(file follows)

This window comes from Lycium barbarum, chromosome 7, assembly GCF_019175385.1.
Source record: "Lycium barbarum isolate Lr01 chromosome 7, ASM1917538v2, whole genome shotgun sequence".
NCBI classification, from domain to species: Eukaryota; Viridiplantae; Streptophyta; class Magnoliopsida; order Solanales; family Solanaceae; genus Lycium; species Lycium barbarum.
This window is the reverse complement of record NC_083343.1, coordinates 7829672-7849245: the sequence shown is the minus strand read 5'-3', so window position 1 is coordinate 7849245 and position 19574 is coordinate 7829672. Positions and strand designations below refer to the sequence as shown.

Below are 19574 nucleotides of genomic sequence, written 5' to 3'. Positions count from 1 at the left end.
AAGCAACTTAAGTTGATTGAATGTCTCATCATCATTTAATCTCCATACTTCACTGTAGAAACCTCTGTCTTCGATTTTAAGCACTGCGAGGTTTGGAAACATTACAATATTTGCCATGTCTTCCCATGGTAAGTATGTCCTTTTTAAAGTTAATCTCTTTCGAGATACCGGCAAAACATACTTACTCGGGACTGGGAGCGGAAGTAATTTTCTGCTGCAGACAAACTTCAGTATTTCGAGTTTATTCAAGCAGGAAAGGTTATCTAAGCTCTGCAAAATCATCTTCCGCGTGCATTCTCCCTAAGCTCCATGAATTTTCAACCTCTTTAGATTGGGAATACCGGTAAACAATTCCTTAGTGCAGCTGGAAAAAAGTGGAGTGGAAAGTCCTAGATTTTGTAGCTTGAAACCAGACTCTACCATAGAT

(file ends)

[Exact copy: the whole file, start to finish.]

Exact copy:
This window comes from Lycium barbarum, chromosome 7, assembly GCF_019175385.1.
Source record: "Lycium barbarum isolate Lr01 chromosome 7, ASM1917538v2, whole genome shotgun sequence".
NCBI classification, from domain to species: Eukaryota; Viridiplantae; Streptophyta; class Magnoliopsida; order Solanales; family Solanaceae; genus Lycium; species Lycium barbarum.
This window is the reverse complement of record NC_083343.1, coordinates 7829672-7849245: the sequence shown is the minus strand read 5'-3', so window position 1 is coordinate 7849245 and position 19574 is coordinate 7829672. Positions and strand designations below refer to the sequence as shown.

Below are 19574 nucleotides of genomic sequence, written 5' to 3'. Positions count from 1 at the left end.
AAGCAACTTAAGTTGATTGAATGTCTCATCATCATTTAATCTCCATACTTCACTGTAGAAACCTCTGTCTTCGATTTTAAGCACTGCGAGGTTTGGAAACATTACAATATTTGCCATGTCTTCCCATGGTAAGTATGTCCTTTTTAAAGTTAATCTCTTTCGAGATACCGGCAAAACATACTTACTCGGGACTGGGAGCGGAAGTAATTTTCTGCTGCAGACAAACTTCAGTATTTCGAGTTTATTCAAGCAGGAAAGGTTATCTAAGCTCTGCAAAATCATCTTCCGCGTGCATTCTCCCTAAGCTCCATGAATTTTCAACCTCTTTAGATTGGGAATACCGGTAAACAATTCCTTAGTGCAGCTGGAAAAAAGTGGAGTGGAAAGTCCTAGATTTTGTAGCTTGAAACCAGACTCTACCATAGAT